his profession, when an absolute necessity called him out (his praise being that of the best common lawyer as well as the best orator of his time); but his general eloquence

Few men, in a career requiring the gifts of voice, person, and manner, had ever more difficulties to struggle with than the late lord Ashburton. He was a thick, short, compact man, with a sallow countenance, turned-up nose, a constant shake of the head, with a hectic cough which so frequently interrupted the stream of his eloquence, that to any other man this single defect would be a material impediment in his profession; and yet, with all these personal drawbacks, he no sooner opened a cause which required any exertion of talent, than his mind, like the sun, broke forth in the full meridian of its brightness. His elocution was at once fluent, elegant, and substantial, and partook more of the knowledge of constitutional law than that derived from the old books and reporters; not that he wasdeficient in all the depths of his profession, when an absolute necessity called him out (his praise being that of the best common lawyer as well as the best orator of his time); but his general eloquence partook more of the spirit than the letter of laws. His diction was of the purest and most. classical kind not borrowed from any living model of his time, either in the senate or at the bar it was his own particular formation and if it had any shade, it was perhaps its not being familiar enough, at times, to the common ear: he was, however, master of various kind of styles, and possessed abundance of wit and humour, which often not only '; set the court in a roar," but drew smiles from the gravity of the bench. His more finished speeches in the house of commons, and as a pleader before the bar of the house of lords, were many of them fine models of eloquence: he possessed the copia verbprum so fully that he seldom wanted a word; and when he did, he had great Jinesse in concealing it from his auditory, by repeating some parts of his last sentences by way of illustration: nobody had this management better, as by it he recovered the proper arrangement of his ideas, without any visible interruption in his discourse.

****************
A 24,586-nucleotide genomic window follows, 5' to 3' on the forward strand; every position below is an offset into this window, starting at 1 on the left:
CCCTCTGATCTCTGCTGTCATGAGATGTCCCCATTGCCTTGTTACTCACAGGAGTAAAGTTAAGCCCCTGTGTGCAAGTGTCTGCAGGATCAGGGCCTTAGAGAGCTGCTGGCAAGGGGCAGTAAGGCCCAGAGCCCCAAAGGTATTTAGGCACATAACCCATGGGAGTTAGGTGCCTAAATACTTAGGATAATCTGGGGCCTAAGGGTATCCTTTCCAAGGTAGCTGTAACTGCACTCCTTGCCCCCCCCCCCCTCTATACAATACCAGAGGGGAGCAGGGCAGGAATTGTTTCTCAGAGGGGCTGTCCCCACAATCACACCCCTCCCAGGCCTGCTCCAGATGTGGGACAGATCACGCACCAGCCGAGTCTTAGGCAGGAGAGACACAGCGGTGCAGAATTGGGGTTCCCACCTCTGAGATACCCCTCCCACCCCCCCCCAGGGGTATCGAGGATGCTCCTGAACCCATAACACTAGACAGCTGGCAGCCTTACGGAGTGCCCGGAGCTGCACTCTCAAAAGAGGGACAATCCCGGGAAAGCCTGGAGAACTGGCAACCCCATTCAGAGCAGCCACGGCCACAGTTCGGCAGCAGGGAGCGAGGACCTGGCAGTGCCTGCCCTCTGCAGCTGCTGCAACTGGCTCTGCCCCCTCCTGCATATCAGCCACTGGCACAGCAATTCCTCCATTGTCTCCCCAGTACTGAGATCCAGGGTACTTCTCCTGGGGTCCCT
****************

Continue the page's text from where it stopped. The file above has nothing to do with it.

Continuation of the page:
Though in the meridian of this celebrated lawyer’s fame he was far from being deficient in confident boldness,

Though in the meridian of this celebrated lawyer’s fame he was far from being deficient in confident boldness, he originally had a very considerable degree of diffidence. Practice, however, and intimacy with the manner of the bar, enabled him to overcome this, as far as it was a hindrance, and perhaps a little farther, for often, in the latitude of cross-examination, he indulged himself in sarcasms on the names and professions of individuals, on provincial characters, &c. together with those of whole nations; all of which were much below his learning, his taste, and general manners: nor can we any other way account for it, than from that contagion which is sometimes caught from mixing with narrow men in the profession, who have no other way of shewing their own importance, than by endeavouring to raise it on the diffidence, the weakness, or modesty, of others. He did not, however, always escape unhurt in these sallies; and one of the poets of that day rallied him on this unmanly practice. He got another rub from his friend counsellor Lee (better known by the name of honest Jack Lee) on this account: he was telling Lee that he had that morning purchased some manors in Devonshire. “I wish,” said the other, “you could bring them to Westminster-hall.

No lawyer of his time understood the English constitution better than

No lawyer of his time understood the English constitution better than Dunning. He knew it in spirit as well as in law; and it was this profound knowledge that kept him from countenancing the many theoretical systems of reform that were started at that time, and by several of his friends. When he was shewn the copy of the duke of Richmond’s bill for an annual parliament, and a free right of voting allowed to all over the age of twenty-one (women and lunatics excepted), he observed in his dry way, “The best thing about the bill was its impracticability.'” Though so great an adept in jurisprudence, he was very little inclined to enter into a lawsuit himself (a caution we have observed peculiar to all great lawyers): one night, on his return to his house at Fulham, his steward came in to tell him that a neighbouring farmer had just cut down two great trees on his premises. “Well,” says he, “and what did you say to him?” “Say to him! Why I told him we should trounce him severely with a lawsuit.” “Did you so? then you must carry it on yourself; for I sha‘n’t trouble my head about it.

, an eminent English lawyer, was descended from an ancient and honourable family in Somersetshire,